Virtual TPMs in Azure confidential VMs
A Trust Platform Module (TPM) is designed to provide hardware based security functions. These functions include secret storage for cryptographic keys, storage for measurements of the boot process and an external hardware root-of-trust.
Azure confidential VMs each have their own dedicated virtual TPM (vTPM). The vTPM is a virtualized version of a hardware TPM, and complies with the TPM2.0 spec. In a confidential VM, the vTPM runs inside the VM in a hardware-based protected memory region. With this architecture, each confidential VM has its own unique vTPM instance that is isolated and encrypted by AMD SEV-SNP. Thus, an Azure confidential VM's vTPM instance is isolated from the hosting environment and all other VMs on the system.
For more information on the technology, see our blog on confidential VMs.
Since the vTPM runs within the Confidential VM, it's measured by the AMD SEV-SNP hardware. Customers can retrieve the hardware report generated by the Platform Security Processor (PSP) to attest the identity and integrity of the vTPM that guarantees that the TPM is authentic.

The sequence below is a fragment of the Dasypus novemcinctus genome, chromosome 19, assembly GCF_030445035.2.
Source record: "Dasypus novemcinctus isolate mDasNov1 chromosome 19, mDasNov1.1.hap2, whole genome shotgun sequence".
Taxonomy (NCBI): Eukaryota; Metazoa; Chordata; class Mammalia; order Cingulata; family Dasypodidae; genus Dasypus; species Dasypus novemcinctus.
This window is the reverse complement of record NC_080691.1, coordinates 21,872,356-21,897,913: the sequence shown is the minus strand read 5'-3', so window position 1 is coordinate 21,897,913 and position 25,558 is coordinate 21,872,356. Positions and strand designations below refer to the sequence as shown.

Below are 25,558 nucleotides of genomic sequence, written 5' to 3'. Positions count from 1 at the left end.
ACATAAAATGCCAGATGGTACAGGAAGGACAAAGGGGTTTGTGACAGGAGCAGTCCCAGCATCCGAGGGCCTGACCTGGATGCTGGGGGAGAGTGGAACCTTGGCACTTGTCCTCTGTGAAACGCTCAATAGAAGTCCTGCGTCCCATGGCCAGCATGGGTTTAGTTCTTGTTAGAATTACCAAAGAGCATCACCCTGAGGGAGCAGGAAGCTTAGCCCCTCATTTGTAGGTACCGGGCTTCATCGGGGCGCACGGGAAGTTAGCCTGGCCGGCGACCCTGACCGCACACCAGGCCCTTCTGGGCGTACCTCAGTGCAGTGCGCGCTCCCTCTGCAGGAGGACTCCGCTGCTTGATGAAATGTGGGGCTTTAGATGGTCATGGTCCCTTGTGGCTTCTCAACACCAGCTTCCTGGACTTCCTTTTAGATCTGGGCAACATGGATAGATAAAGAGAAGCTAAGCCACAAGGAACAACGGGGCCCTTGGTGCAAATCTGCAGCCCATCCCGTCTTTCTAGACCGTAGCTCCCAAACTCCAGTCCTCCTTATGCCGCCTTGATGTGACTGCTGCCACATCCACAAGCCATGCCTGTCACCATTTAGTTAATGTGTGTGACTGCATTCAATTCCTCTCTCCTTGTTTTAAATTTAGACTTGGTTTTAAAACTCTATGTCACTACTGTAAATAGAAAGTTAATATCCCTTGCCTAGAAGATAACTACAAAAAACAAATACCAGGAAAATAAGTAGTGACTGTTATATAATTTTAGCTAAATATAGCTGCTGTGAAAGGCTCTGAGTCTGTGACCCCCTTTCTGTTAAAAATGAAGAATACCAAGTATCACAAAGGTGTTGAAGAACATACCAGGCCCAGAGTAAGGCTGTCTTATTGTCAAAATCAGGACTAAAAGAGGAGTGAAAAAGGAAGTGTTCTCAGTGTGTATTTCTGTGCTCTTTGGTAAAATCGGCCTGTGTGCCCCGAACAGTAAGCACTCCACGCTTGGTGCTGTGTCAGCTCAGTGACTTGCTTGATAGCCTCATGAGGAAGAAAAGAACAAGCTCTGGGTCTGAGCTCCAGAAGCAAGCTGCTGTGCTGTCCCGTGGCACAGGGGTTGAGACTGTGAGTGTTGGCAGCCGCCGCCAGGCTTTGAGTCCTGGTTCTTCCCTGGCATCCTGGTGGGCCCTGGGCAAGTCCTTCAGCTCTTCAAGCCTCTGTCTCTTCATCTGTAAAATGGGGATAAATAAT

The hardware report can be used to verify that the Confidential VM is running as an isolated, secure machine with an isolated, integrity protected and measured vTPM. The vTPM can in-turn be used to measure and securely the boot the OS components in the confidential VM. By using usual TPM based primitives such as Measured Boot and Secured Boot, you can ensure and prove that your confidential VM is launched as intended.
TPMs have platform configuration registers (PCRs) that can be used to cryptographically measure the software state to ensure that nothing has been tampered with or misused. The PCR values are one-way hashes to ensure that the measurements can't be removed or altered. PCRs are used to store the measurements of various boot artifacts to help with the measured boot process. PCRs can also be used to measure applications, disk integrity measurements and other components. Additionally, PCRs can be used to enforce security policies such as application and code integrity (CI) policies to ensure the system remains compliant with the desired policies.
To utilize vTPMs in confidential VMs further, see How to leverage vTPMs in confidential VMs.